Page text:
Unfortunately we live in a country where protection from discrimination of any kind is still patchy at best. Therefore it becomes the responsibility of individual States and the people within to file complaints regarding equal accessibility of any business, organization, and/or institution on an individual state basis. While this might not be ideal on the whole it is a necessary reality of the current status quo. The important thing to note is that the New Jersey cases has now set a positive precedence for future cases against eHormony and businesses like it. I've heard a similar lawsuit has now been filed in California.

It might also be interesting to note that in an interview given by Neil Clark Warren, who is the primary founder and spokesman for the site, a few years ago; Warren sighted one of the reasons he excluded the gay and lesbian community from his site was that he didn't want to do something illegal.

Warren sighted that because his matchmaking service was specifically geared towards providing communication between compatible individuals leading to matrimony, he could not ethically cater to the GLBT community from a business standpoint because gay marriage is not legalized in all fifty states. I don't think I need to point out why this particular justification is...Ironic. I will say to Mr. Warren, however, that his argument it was a good try. -smirk- If I were a Christian member of the Clergy who didn't support the concept of homosexuality I might have tried the same line.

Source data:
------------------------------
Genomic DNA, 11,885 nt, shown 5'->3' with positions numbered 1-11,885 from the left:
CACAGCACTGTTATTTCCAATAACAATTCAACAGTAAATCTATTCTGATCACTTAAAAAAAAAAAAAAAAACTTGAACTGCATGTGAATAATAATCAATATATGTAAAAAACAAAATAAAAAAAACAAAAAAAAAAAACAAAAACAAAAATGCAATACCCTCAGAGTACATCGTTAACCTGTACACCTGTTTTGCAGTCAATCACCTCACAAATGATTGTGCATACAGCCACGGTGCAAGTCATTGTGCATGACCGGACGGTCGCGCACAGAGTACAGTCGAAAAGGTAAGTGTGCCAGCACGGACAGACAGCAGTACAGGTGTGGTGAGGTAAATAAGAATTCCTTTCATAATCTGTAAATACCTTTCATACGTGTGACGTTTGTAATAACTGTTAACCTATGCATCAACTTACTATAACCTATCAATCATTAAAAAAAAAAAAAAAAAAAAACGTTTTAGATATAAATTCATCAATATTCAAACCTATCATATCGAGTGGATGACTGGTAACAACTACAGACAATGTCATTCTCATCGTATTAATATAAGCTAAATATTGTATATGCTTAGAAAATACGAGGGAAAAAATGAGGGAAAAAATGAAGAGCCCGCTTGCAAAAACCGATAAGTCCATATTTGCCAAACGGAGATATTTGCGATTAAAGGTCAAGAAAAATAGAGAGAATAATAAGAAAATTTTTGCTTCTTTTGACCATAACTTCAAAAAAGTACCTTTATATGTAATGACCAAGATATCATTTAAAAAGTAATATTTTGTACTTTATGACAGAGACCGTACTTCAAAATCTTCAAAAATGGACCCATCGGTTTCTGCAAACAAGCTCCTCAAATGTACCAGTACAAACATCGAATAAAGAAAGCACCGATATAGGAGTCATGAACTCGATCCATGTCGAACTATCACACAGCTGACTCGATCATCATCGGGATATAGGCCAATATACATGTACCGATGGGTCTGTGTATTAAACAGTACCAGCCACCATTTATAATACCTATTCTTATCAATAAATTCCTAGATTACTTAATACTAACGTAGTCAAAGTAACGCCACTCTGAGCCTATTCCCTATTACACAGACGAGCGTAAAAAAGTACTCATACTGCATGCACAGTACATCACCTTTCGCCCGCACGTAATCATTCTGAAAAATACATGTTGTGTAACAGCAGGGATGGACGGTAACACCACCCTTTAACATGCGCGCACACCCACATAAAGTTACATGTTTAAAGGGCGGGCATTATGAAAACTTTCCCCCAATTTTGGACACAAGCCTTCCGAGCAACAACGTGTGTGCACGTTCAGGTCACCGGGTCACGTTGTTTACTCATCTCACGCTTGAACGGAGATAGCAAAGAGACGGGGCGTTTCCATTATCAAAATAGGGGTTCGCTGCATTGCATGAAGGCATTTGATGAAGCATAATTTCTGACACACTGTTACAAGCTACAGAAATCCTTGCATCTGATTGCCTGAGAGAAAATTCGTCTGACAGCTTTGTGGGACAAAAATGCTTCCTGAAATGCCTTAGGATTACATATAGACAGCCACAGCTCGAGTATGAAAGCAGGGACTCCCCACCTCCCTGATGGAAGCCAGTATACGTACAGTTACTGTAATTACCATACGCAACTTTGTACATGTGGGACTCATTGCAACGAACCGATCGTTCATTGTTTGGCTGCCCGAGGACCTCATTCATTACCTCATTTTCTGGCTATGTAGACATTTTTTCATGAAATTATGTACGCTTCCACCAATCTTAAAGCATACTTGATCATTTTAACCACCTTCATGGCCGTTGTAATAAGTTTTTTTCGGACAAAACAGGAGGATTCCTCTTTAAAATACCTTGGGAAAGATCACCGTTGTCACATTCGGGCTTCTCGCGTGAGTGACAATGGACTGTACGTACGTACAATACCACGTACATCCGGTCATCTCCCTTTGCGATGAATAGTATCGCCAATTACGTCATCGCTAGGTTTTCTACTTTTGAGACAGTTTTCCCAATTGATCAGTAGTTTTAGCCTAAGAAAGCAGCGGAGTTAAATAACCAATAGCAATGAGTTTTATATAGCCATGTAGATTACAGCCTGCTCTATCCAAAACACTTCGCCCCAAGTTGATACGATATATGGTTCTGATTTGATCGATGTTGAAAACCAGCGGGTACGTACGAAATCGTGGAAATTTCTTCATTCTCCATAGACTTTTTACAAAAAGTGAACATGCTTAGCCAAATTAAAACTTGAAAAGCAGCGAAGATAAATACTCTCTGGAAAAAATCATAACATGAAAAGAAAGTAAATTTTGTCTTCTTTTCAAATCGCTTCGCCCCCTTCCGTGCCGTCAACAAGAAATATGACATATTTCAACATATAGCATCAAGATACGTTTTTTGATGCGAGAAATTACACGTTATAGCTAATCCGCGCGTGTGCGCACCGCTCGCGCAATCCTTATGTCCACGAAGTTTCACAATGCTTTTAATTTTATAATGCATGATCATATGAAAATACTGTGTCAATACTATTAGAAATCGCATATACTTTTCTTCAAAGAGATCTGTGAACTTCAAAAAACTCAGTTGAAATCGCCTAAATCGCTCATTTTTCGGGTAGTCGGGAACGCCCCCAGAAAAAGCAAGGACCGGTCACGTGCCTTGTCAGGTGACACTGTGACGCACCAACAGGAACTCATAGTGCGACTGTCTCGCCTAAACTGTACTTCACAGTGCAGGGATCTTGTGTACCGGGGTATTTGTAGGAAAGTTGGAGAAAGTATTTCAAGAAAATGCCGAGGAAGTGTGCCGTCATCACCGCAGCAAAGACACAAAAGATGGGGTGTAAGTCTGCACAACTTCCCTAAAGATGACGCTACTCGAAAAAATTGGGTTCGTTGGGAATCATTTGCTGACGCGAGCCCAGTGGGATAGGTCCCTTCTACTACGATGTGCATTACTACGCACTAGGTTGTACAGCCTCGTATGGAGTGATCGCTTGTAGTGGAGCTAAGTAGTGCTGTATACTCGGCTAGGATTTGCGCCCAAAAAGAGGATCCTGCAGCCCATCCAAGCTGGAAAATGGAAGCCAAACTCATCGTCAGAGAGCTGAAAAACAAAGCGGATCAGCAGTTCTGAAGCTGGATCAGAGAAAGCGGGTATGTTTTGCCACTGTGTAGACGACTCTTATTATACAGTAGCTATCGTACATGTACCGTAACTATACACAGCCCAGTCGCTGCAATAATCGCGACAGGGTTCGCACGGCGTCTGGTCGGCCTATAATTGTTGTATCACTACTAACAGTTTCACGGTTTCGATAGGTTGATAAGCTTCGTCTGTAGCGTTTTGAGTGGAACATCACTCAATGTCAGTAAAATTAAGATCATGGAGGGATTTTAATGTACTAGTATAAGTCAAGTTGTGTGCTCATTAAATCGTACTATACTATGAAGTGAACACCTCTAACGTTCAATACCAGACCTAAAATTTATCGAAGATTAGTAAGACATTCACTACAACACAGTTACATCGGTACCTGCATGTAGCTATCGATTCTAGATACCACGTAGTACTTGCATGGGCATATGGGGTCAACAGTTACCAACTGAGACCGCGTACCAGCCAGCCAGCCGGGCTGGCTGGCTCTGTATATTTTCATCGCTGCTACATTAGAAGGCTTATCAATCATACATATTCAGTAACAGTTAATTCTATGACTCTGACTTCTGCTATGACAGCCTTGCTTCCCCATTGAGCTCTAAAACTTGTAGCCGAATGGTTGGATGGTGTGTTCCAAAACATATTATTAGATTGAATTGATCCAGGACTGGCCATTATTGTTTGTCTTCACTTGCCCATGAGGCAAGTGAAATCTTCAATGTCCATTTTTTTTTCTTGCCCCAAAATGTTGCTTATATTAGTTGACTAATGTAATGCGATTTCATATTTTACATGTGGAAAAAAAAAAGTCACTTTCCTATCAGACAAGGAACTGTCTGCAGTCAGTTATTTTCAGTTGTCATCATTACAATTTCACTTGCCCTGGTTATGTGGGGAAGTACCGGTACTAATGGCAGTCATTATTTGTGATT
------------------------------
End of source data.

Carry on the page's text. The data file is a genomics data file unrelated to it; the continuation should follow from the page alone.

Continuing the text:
Talk about his supposed ethical high ground coming back to bite him. According to the State of New Jersey Mr. Warren's efforts in ensuring that he "didn't break the law" lead him to do just that.


On the flip side of all this several people within the gay community are still outraged by the outcome of the case insisting that, while New Jersey has their hearts and law books mostly in the right place, that the courts should have forced eHarmony to integrate gays and lesbians into the foundation of the original website. Their specific beef is that the current ruling creates an unsavory "Separate but Equal" situation that segregates the queer community unfairly. As a direct result many singles within the queer community say they refuse to use the new website as a matter of principle.

Let me just say right now...That I get it. I do get it but that certainly isn't going to stop me from signing up for the service which I've already done with great anticipation and glee. To those of you who wouldn't do what I'm doing I tip my hat to you respectfully and hope you'll do the same and not label me a traitor.

Personally, I feel that the greatest detriment to the arguably small, but significant, strides made in this case is the Queer community itself.

Before You Stone Me...

Yes, as a minority, we should strive for the highest possible standards that the civil rights of all people could and should afford us. But as a movement that is, for all intents and purposes, still very young in terms of their societal development within this country; I personally feel its a mistake to dismiss such tentative first steps so quickly.


some people might be wondering why I think not supporting the new site is a detriment to people, particularly those single, who are apart of the Queer Community.

For one, let me just point out the strong possibility that the founders of eHormony, and those who support their feelings and moral leanings, would love if Compatible Partners were to fail.